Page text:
Drummer Woody Woodmansey is the last surviving member of Bowie’s band The Spiders from Mars which helped launch his Ziggy Stardust persona and made David Bowie a sensation.
In this first memoir to follow Bowie’s passing, Spider from Mars reveals what it was like to be at the white-hot center of a star’s self-creation. With never-before-told stories and never-before-seen photographs, Woodmansey offers details of the album sessions for The Man Who Sold the World, Hunky Dory, The Rise and Fall of Ziggy Stardust and the Spiders from Mars, and Aladdin Sane: the four albums that made Bowie a cult figure. And, as fame beckoned by eventually consumed Bowie, Woodmansey recalls the wild tours, eccentric characters, and rock ‘n’ roll excess that eventually drove the band apart.
A vivid and unique evocation of a transformative musical era and the enigmatic, visionary musician at the center of it, with a foreword by legendary music producer Tony Visconti and an afterword from Def Leppard's Joe Elliot, Spider from Mars is for everyone who values David Bowie, by one of the people who knew him best.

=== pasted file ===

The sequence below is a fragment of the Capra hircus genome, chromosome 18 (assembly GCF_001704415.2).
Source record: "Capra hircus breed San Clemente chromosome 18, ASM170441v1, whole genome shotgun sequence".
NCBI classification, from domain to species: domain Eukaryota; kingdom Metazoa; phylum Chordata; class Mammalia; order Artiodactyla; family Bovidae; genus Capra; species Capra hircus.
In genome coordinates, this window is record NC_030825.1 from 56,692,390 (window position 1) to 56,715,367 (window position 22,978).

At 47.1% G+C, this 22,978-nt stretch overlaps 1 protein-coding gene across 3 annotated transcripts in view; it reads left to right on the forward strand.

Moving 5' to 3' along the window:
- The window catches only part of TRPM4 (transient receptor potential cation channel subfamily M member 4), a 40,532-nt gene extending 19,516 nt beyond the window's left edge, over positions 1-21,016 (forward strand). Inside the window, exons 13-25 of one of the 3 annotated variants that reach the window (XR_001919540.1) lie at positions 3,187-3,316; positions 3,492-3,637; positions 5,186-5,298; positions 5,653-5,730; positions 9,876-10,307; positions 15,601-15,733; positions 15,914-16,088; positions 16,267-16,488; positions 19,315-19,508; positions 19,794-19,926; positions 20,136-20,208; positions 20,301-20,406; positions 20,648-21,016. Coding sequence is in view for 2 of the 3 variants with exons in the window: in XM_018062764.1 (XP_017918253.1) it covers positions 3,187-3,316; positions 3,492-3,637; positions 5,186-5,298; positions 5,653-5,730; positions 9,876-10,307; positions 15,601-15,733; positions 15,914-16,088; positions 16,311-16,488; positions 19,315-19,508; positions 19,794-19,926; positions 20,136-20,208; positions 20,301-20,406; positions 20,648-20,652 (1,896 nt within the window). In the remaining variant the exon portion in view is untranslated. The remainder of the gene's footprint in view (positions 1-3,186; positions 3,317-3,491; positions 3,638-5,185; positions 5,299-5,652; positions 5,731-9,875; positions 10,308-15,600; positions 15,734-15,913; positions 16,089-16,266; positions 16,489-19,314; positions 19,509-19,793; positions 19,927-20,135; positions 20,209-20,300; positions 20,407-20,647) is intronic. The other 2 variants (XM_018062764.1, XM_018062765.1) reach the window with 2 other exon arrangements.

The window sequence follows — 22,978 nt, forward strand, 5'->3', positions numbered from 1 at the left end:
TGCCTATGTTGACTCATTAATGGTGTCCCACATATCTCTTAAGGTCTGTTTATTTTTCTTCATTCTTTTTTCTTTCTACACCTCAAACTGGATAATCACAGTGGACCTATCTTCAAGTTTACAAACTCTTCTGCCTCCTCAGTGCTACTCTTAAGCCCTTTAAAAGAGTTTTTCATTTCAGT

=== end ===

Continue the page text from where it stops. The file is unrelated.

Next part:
" ... those interested in rock history won’t want to miss this slice of music history." - Publishers Weekly
Over the course of a thirteen-album and multi-award-winning career with Squeeze, it was clear from the very beginning that Chris Difford has few peers when it comes to smart, pithy lyricism. In Some Fantastic Place, he charts his life from his childhood in south London to becoming a member of one of Britain's greatest bands and beyond. Along the way Chris reveals the inspiration and stories behind Squeeze's best-known songs, and his greatest highs and lows from over four decades of making music.
'Gritty coming-of-age story . . . plenty of anecdotes to keep us hooked, and his memories of Joy Division's Ian Curtis are poignant' Daily Mirror
Before he was responsible for some of the most iconic drumming in popular music, Stephen Morris grew up in 1960s and '70s industrial Macclesfield, on a quiet road that led seemingly to nowhere. Far removed from the bright lights and manic energy of nearby Manchester, he felt stifled by suburbia and feared he might never escape. Then he joined Joy Division - while they were still known as Warsaw - a pioneer of the rousing post-punk sound that would revolutionise twentieth-century rock.
Following two landmark albums and widespread critical acclaim, Joy Division were at the height of their powers and poised to break the US, when lead singer, Ian Curtis, committed suicide.
Part memoir, part scrapbook and part aural history: Stephen Morris's innate sense of rhythm and verve pulses through Record Play Pause. From recollections of growing up in the North West to the founding of New Order, Morris never strays far from the music. And by turns profound and wry, this book subverts the mythology and allows us to understand music's power to define who we are and what we become.